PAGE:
acid-base balance, acid-base equilibrium - (physiology) the normal equilibrium between acids and alkalis in the body; "with a normal acid-base balance in the body the blood is slightly alkaline"
chemical reaction, reaction - (chemistry) a process in which one or more substances are changed into others; "there was a chemical reaction of the lime with the ground water"
3.equilibrium - equality of distributionequilibrium - equality of distribution    
structure, construction - a thing constructed; a complex entity constructed of many parts; "the structure consisted of a series of arches"; "she wore her hair in an amazing construction of whirls and ribbons"
conformation - a symmetrical arrangement of the parts of a thing
symmetry, proportion - balance among the parts of something
4.equilibrium - a sensory system located in structures of the inner ear that registers the orientation of the headequilibrium - a sensory system located in structures of the inner ear that registers the orientation of the head
proprioception - the ability to sense the position and location and orientation and movement of the body and its parts

equilibrium

noun
1. stability, balance, symmetry, steadiness, evenness, equipoise, counterpoise For the economy to be in equilibrium, income must equal expenditure.
2. composure, calm, stability, poise, serenity, coolness, calmness, equanimity, steadiness, self-possession, collectedness I paused and took deep breaths to restore my equilibrium.

equilibrium

noun
A stable state characterized by the cancellation of all forces by equal opposing forces:
Translations
تَوازُن
rovnováha
balanceekvilibriumligevægt
ekvilibro
tasapaino
jafnvægi
līdzsvars
echilibru
dengemuvazene

equilibrium

[ˌiːkwɪˈlɪbrɪəm] N (equilibriums or equilibria (pl)) [ˌiːkwɪˈlɪbrɪə]equilibrio m
to maintain/lose one's equilibrium (also fig) → mantener/perder el equilibrio

equilibrium

[ˌiːkwiˈlɪbriəm] n
(= balance) → équilibre m
a state of equilibrium → un état d'équilibre
(= calm) [person] → équilibre m
to recover one's equilibrium → retrouver son équilibre

equilibrium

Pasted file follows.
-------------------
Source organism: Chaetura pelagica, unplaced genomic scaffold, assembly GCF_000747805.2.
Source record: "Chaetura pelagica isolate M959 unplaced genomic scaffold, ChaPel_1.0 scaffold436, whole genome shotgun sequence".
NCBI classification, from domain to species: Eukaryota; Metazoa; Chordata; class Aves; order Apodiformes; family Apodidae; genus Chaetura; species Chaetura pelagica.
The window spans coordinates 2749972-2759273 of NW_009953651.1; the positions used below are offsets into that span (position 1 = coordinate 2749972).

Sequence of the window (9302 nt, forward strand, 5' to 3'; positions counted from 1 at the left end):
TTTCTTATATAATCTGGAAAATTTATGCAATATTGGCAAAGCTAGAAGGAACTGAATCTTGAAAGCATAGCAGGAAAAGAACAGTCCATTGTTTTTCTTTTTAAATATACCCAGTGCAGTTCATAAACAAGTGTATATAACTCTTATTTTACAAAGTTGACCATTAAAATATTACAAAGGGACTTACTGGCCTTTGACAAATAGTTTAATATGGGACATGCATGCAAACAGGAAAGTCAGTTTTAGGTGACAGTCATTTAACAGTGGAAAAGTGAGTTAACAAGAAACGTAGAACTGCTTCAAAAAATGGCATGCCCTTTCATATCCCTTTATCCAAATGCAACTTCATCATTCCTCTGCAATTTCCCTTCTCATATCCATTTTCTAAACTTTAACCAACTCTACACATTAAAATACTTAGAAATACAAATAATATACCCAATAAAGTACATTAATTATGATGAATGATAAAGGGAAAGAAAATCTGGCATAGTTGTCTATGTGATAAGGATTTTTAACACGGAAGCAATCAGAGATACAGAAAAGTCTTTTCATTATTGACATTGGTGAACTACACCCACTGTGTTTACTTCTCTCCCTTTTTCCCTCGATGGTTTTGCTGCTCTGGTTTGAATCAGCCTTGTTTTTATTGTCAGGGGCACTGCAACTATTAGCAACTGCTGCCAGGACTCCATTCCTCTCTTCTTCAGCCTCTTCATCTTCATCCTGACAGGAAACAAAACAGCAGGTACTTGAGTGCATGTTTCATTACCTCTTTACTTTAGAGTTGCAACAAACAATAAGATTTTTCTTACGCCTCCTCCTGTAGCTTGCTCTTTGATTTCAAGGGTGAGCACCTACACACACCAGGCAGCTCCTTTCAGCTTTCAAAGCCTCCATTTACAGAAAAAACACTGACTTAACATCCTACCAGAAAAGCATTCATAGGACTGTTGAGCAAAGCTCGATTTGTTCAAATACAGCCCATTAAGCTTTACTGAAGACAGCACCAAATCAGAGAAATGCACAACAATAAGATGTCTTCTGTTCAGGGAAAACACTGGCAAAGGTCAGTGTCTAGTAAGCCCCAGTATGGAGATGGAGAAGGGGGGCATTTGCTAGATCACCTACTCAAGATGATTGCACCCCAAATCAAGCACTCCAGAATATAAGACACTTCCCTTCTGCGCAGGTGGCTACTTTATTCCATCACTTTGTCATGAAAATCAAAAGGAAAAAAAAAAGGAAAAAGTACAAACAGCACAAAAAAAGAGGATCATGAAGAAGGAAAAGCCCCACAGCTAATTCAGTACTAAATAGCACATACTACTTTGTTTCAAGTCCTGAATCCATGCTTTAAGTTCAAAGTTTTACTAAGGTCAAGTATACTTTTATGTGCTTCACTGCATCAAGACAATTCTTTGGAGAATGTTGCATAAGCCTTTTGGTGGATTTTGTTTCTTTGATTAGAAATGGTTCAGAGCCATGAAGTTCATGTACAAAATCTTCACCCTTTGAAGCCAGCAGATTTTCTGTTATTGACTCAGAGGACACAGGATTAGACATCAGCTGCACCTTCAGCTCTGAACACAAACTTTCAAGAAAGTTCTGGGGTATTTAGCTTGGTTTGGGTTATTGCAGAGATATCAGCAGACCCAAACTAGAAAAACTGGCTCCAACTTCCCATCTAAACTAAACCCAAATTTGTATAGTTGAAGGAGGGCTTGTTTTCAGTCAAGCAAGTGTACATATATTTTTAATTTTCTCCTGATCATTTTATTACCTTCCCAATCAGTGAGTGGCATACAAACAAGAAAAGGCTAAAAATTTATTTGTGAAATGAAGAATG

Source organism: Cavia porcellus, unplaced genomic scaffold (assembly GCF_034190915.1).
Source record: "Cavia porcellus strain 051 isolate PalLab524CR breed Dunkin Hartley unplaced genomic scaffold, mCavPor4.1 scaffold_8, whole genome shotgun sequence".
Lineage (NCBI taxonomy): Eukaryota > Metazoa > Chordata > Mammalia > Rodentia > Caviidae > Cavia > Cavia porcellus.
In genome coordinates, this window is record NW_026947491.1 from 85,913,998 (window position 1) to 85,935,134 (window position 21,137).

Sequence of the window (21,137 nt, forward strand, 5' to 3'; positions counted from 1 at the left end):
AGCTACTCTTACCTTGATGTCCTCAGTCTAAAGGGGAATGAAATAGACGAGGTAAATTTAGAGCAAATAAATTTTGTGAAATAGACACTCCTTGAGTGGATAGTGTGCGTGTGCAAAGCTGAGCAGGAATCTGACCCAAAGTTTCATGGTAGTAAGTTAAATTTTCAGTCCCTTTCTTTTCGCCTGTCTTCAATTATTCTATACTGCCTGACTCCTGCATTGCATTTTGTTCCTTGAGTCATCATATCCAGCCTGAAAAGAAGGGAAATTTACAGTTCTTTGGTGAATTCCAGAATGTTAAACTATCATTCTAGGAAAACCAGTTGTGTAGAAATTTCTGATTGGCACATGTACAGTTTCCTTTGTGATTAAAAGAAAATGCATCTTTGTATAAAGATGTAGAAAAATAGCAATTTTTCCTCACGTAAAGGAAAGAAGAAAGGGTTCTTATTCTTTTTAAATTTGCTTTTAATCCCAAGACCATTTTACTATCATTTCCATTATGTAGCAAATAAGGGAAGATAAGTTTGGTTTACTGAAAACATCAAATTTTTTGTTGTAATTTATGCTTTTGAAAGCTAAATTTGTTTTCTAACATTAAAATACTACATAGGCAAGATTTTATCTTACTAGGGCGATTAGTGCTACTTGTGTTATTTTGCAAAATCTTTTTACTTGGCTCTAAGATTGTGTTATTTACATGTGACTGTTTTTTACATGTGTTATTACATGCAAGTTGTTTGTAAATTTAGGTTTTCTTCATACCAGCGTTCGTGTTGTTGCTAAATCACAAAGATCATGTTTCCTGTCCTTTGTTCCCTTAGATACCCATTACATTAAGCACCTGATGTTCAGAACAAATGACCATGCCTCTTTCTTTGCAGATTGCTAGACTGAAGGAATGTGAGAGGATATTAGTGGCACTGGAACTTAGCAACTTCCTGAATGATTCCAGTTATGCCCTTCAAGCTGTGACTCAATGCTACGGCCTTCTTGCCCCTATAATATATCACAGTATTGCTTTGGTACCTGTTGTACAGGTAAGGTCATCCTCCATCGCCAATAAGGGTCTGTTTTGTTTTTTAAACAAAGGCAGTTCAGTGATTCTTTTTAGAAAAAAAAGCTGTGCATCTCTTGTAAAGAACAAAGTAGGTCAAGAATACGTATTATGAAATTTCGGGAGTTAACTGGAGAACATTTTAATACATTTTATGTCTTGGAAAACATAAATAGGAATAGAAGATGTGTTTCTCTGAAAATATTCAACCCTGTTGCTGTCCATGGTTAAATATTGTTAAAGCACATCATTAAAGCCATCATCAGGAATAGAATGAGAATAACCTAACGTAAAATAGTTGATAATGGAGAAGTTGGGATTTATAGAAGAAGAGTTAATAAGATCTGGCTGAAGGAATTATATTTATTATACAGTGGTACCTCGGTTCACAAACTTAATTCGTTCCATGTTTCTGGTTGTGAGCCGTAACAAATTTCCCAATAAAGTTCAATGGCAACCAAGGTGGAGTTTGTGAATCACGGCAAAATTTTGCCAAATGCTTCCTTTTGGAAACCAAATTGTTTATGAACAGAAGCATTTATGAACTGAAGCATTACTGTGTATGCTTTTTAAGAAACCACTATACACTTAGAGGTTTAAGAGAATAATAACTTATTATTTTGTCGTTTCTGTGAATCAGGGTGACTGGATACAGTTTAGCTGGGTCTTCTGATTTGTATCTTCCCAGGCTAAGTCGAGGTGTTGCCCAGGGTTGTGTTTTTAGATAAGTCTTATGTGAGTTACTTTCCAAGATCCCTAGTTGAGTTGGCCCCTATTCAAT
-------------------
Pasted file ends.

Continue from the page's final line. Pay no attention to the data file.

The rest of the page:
nGleichgewicht nt; the political equilibrium of East Asiadas politische Gleichgewicht in Ostasien; to keep/lose one’s equilibriumdas Gleichgewicht halten/verlieren; in equilibriumim Gleichgewicht

equilibrium

[ˌiːkwɪˈlɪbrɪəm] nequilibrio

equilibrium

(iːkwiˈlibriəm) noun
a state of equal balance between weights, forces etc.

e·qui·lib·ri·um

n. equilibrio, balance;
___ of blood consistency___ de consistencia sanguínea.

equilibrium

n equilibrio
References in classic literature ?
If they were moved during the day he was speechless with anger and did not recover his equilibrium for a week.
The mountain breeze had by this time possessed the stifling valleys and heated bars of the river in its strong, cold embraces; the equilibrium of Nature was restored, and a shadowy mist rose from the hollow.
Its mother evidently regarded it as the one chicken of the world, and as necessary, in fact, to the world's continuance, or, at any rate, to the equilibrium of the present system of affairs, whether in church or state.
Here at present I felt afresh--for I had felt it again and again-- how my equilibrium depended on the success of my rigid will, the will to shut my eyes as tight as possible to the truth that what I had to deal with was, revoltingly, against nature.
I tottered, and on regaining my equilibrium retired back a step or two from his chair.
With a view to establishing the equilibrium of power and the peace of that part of the world, all the resources of negotiation were exhausted, and triple and quadruple alliances were formed; but they were scarcely formed before they were broken, giving an instructive but afflicting lesson to mankind, how little dependence is to be placed on treaties which have no other sanction than the obligations of good faith, and which oppose general considerations of peace and justice to the impulse of any immediate interest or passion.
If they should derive less benefit, therefore, from the Union in some respects than the less distant States, they will derive greater benefit from it in other respects, and thus the proper equilibrium will be maintained throughout.
Absorbed in the effort to maintain his equilibrium, he leaned, now forward, now back, in close imitation of the pitching of a carriage when violently jolted.
I saw what they were after, and gathering myself together I "sakked" with such marvelous success that I cleared a good hundred and fifty feet; nor did I this time, lose my equilibrium, but landed squarely upon my feet without falling.
In so doing, being portly, he lost his balance, which necessitated putting a palm to the floor to maintain his equilibrium.
Seward is loved not only by his household and his friends, but even by his patients, who, being some of them hardly in mental equilibrium, are apt to distort causes and effects.
Hence perfect equilibrium between the interior and exterior pressure, which thus neutralise each other, and which allows you to bear it without inconvenience.